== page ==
I have also found professors at Reed to be nothing but accessible and accomodating. One professor let me work in his lab last semester. Another regularly sends me links to webpages of people who do research I might be interested in doing in graduate school. Another invited me over to his house to spend Christmas with his family when I got caught in a snow storm. I can drop by their office to ask academic questions or share a journal article that I find interesting whenever their door is open.

    My professors work incredibly hard soley because they love to teach and bend over backwards to benefit their students. Hell, in my introductory chemistry class, my professor knew all 150 of our names.

  4. seth Says:

    Your professors “love to teach”? I’d love to hear details that back this up. My guess is some of your teachers like to teach. In a recent fund-raising letter, the president of Reed asked for money so that professors could . . . spend less time in the classroom. The details you did give — about memorizing names, for example — don’t strike me as revealing love of teaching.

    I don’t follow your point #4.

  5. Seth’s blog » Blog Archive » Why One Student Loves Tsinghua University Says:

    [...] After reading my post about Reed College’s horrible treatment of Chris Langan, a friend of mine who is a student at Tsinghua University wrote this: I feel so lucky that we have lots of brilliant scholars who are at the same time good teachers. Many of them do care about undergraduates and give good advice. I don’t know which education system for undergrads [Tsinghua’s or Reed’s] is best, for colleges that do poorly in educating undergrads [like Reed] may produce students who are more independent. But being educated here, I have to say I love Tsinghua and its teachers a lot. [...]

  6. ACOOLFRAGRANTGOLDBALL Says:

    I like this discussion.

    I’m a Reedie as well- hi C. Bailey.

    I get point #4. From my experience, professors,in the sciences only, tended not to be as open to me as a freshman as they have been to me as an upperclassman.

    Not to get the material at hand- I’ve experienced both faces of the Reed College education that have been mentioned: A not student-oriented lecture and course agenda, a side of Reed which I’ll call regard as an institutional orientation- this aspect can also be thought of as a disciplinarian agenda- and an aspect of Reed focused strongly on the process of students raging through the material which is supported through conferences with students and professors.

    It really seems like Reed can function as a do or die kind of process. But let us not forget that this isn’t just at the advantage of the students. There is a common discursive which simply sees the academic mode, lazily (no offense C. Bailey) summarized as do or die, as a beneficial and positive processes: It is to the benefit of the students to face the challenges of Reed education- it is preparatory and advantageous for future serious scholars. Reed supports this claim through it’s common propaganda of giving students the life of the mind, a challenging education, an education that allows smart kids to really go down the rabbit hole of their dreams (that’s what she said). Now when have we found the institutional doors of knowledge and truth to ever not be linked to mechanisms of power? Not to be linked to homeostatic visions of a political unit? While individuals may see the benefit of going through a rigourous intellectual process, while individuals enjoy having fun as intellectuals, there is truly more going on here than can be summed up by Reed College positivism.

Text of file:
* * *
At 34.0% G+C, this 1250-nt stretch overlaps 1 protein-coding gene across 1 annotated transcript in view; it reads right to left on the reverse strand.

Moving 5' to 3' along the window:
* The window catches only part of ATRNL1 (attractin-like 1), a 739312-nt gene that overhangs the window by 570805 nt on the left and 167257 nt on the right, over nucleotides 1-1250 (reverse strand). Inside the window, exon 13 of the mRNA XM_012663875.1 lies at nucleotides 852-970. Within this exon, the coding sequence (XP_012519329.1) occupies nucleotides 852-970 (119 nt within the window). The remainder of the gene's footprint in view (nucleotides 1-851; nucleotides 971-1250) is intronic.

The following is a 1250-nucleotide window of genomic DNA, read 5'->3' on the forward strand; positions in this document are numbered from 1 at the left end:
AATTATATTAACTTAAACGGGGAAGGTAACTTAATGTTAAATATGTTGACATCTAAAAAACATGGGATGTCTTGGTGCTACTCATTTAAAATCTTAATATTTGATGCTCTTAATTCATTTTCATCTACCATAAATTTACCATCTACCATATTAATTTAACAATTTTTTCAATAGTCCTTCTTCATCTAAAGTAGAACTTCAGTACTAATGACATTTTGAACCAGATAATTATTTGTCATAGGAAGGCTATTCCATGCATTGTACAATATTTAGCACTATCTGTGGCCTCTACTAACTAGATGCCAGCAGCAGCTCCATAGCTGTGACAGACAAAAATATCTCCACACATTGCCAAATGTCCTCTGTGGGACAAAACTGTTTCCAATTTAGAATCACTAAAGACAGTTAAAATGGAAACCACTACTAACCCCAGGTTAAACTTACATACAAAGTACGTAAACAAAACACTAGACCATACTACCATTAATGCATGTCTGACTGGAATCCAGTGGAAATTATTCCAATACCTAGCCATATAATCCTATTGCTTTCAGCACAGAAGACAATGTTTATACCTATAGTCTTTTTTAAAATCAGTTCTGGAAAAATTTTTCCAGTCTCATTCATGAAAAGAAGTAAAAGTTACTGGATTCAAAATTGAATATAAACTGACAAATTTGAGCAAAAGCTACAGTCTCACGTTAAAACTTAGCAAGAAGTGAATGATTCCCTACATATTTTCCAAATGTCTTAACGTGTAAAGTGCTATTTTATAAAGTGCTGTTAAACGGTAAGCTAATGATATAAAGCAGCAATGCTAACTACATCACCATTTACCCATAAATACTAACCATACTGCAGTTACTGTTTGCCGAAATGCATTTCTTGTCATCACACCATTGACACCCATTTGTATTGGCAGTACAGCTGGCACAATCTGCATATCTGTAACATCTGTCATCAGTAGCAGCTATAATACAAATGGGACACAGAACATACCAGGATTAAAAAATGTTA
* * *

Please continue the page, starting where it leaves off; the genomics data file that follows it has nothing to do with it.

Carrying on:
That said, all of my professors at Reed have always taken the time to explain and discuss presented information above and beyond office hours. Got a question about a concept at 6:00 pm? I can shoot a prof and email- I could get an explanation, further readings, etc. So honestly, there does seem validity to C’s point regarding the care the professors put in to teaching material.

  7. ACOOLFRAGRANTGOLDBALL Says:

    (Revision of Previous Post)

    I like this discussion.

    I’m a Reedie as well- hi C. Bailey.

    I get point #4. From my experience, professors,in the sciences only, tended not to be as open to me as a freshman as they have been to me as an upperclassman.

    Not to forget the material at hand- I’ve experienced both faces of the Reed College education that have been mentioned: A not student-oriented lecture and course agenda, a side of Reed which I’ll call regard as an institutional orientation- this aspect can also be thought of as a disciplinarian agenda. Then there is the aspect of Reed focused strongly on the process of students raging through the material. This is supported through conferences with students and professors.

    It really seems like Reed can function as a do or die kind of process. But let us not forget that this isn’t just at the advantage of the students. There is a common discursive which simply sees the academic mode, lazily (no offense C. Bailey) imbedded in the phrase do or die, as a beneficial and positive processes: It is to the benefit of the students to face the challenges of Reed education- it is preparatory and advantageous for serious future scholars. Reed supports this claim through its common propaganda of giving students the life of the mind, a challenging education, an education that allows smart kids to really go down the rabbit hole of their dreams (that’s what she said). Now, when have we found the institutional doors of knowledge and truth to ever not be linked to mechanisms of power? Not to be linked to homeostatic visions of society? While individuals may see the benefit of going through a rigourous intellectual process, while individuals enjoy having fun as intellectuals, there is truly more going on here than can be summed up by Reed College positivism.

    That said, all of my professors at Reed have always taken the time to explain and discuss information presented in class above and beyond class and office hours. Got a question about a concept at 6:00 pm? I can shoot a prof an emai and could expect an explanation, further readings, etc. If not that, I’m free to stop by their office with either lots of welcome of future scheduling. So honestly, there does seem validity to C’s point regarding the care the professors put in to teaching material.